01:57 Okay, very good. So, I very much remember, and I kind of think – like when I was thinking about this over the weekend, that maybe that’s one of the reasons why I am so passionate about these types of cases and anytime there’s any sort of like alienation or like denial of possession and it just makes me really angry. And thank the lord we never had those issues with you and with your ex-spouse because she always was really gracious, but I do remember those drives back from Lubbock when you were having to leave Taylor for the weekend and how hard that was on you. And how hard the whole process was on you and so, I mean I guess that’s why I wanted to kind of have you been on some of these questions because I think that you can add a different insight as opposed to just our legal opinions on stuff, right? We have never neither one of us, Floyd and myself, have ever been through something like that. So, do you want to kind of talk about that a little bit about your experience?

03:05 Oh sure yeah, I mean to answer you know Josh and your initial comments it was fortunate and unfortunate you know. I think just like anything in life when you have a failure, you can choose to look at it as a time to learn or you can choose to kind of fall down that hole. And luckily for me and a lot of the support I had around me, which is huge by the way, I was able to pull myself out of that hole and to this point, having a great time with a wife like Christina and my family all that stuff. but yeah, as far as being a divorced dad, I always say that although I do think it’s the wrong thing to abandon your children no matter whether you’re divorced or not, I do think I understand a lot those dads that make the choice to stay out of their child’s life, as hard as that is. I went to San Antonio to finish my bachelor’s degree right after my divorce and so Taylor because it was the right situation for her at the time stayed with her mother in Lubbock. And San Antonio and Lubbock are a good five and a half six-hour drive away. So, yeah, it took a big commitment for me and to and my ex-wife to be sure that we stayed with that even though the emotion was very raw. And changing mine and my daughter’s relationship at the time took a lot of strength from both of us. So absolutely it was difficult, and I think a lot of people that are going through a divorce deserve that empathy, deserve that that sympathy, no matter what the reasoning for it, no matter who’s right or wrong. It’s a tough time and you can get through it but saying it’s not tough or discounting that is kind of fantasy to me.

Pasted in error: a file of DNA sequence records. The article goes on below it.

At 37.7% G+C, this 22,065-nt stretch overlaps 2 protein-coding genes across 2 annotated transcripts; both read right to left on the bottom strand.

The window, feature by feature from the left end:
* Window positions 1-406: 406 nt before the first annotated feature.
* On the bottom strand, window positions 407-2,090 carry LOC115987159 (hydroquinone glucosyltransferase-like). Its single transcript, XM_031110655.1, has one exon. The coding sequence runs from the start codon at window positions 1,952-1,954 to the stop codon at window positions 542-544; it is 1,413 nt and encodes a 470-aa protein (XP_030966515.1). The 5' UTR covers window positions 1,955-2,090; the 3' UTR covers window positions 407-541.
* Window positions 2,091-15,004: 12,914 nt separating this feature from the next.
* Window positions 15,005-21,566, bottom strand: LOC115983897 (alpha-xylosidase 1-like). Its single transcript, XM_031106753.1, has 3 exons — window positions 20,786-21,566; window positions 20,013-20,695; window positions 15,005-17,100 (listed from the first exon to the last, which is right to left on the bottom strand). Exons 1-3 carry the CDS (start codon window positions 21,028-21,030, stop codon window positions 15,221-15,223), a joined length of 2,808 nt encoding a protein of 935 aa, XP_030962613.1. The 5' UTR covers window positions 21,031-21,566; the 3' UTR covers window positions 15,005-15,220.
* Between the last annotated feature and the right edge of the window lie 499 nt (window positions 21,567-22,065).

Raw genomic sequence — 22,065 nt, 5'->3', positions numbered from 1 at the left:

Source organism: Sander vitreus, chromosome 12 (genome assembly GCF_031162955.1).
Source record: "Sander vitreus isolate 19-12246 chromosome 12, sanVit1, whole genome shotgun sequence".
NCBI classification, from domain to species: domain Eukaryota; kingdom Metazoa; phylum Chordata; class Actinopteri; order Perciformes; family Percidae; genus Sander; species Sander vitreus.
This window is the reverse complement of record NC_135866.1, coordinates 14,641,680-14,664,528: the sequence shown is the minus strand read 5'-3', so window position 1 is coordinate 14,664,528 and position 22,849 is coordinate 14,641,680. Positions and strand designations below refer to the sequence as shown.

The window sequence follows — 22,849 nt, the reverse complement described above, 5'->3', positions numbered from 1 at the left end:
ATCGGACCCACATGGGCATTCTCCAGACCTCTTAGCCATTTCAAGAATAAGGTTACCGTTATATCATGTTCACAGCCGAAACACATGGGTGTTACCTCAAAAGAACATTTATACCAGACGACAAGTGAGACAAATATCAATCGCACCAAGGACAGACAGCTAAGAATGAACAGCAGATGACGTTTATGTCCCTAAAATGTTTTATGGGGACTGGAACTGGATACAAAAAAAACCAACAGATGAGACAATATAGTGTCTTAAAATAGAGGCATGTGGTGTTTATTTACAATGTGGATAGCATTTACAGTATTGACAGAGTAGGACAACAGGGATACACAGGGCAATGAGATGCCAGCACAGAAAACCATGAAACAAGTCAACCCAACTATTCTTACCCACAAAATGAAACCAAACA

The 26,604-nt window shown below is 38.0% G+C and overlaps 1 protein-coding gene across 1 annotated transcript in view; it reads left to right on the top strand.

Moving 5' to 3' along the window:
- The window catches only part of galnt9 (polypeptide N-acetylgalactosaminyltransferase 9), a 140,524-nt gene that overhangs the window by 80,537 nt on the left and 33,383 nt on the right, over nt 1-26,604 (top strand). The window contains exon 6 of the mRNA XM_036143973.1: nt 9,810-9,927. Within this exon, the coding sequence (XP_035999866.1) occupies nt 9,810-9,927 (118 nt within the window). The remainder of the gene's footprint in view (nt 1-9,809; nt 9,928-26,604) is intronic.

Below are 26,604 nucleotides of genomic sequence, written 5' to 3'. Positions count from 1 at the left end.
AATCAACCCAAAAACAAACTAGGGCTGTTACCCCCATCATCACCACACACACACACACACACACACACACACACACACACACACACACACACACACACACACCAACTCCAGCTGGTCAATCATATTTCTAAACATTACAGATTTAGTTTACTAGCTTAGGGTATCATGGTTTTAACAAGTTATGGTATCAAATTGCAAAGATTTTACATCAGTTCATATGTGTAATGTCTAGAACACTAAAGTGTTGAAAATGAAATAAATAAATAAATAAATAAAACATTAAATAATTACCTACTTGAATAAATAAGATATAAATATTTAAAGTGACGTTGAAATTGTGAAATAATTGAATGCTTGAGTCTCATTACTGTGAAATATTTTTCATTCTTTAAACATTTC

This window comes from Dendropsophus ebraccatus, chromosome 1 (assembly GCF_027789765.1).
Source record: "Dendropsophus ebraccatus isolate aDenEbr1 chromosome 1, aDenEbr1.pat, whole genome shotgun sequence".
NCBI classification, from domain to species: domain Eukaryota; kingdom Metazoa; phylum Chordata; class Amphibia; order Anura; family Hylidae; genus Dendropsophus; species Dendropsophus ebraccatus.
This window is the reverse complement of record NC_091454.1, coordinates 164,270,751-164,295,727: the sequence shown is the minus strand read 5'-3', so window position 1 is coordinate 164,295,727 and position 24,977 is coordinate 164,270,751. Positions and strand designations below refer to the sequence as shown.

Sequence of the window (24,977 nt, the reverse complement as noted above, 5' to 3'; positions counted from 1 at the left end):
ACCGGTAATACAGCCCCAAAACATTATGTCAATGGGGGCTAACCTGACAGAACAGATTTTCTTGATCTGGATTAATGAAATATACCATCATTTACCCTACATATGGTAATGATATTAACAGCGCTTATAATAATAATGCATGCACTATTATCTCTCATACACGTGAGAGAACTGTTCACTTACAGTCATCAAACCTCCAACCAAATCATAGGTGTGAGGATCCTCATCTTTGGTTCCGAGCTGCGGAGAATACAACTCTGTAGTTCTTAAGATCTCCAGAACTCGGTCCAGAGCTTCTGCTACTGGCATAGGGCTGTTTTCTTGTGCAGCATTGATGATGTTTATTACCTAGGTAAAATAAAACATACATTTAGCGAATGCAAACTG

04:53 I remember those rides home were pretty rough.  And then the other reason why I thought that maybe you could provide some additional insight is because, as you said, we have been married for so very long – 14 years. And the whole time that we’ve been married –

05:14 it’s about time to think about a change

05:19 not funny Floyd. but you know it’s so number one I think any time you’re in a marriage for any extended amount of time it’s difficult, right? and I know because I deal with divorces every single day and I talk to people and when I’m talking to them, I’m not just talking about the actual process of divorce I’m talking about what led up to the divorce. like what was going on in your relationship that caused you to finally get to this point? And I do think that it’s one of the reasons why I think you and I have worked pretty hard to try to stay on task. and we haven’t always been great on it, but I think that you also have that kind of interesting dynamic in that you’ve been married with me, what I do for a living you hear all the chaos and everything that I deal with and then on the back end having to I guess navigate that through therapy for 14 years. So, what do you have to say about that?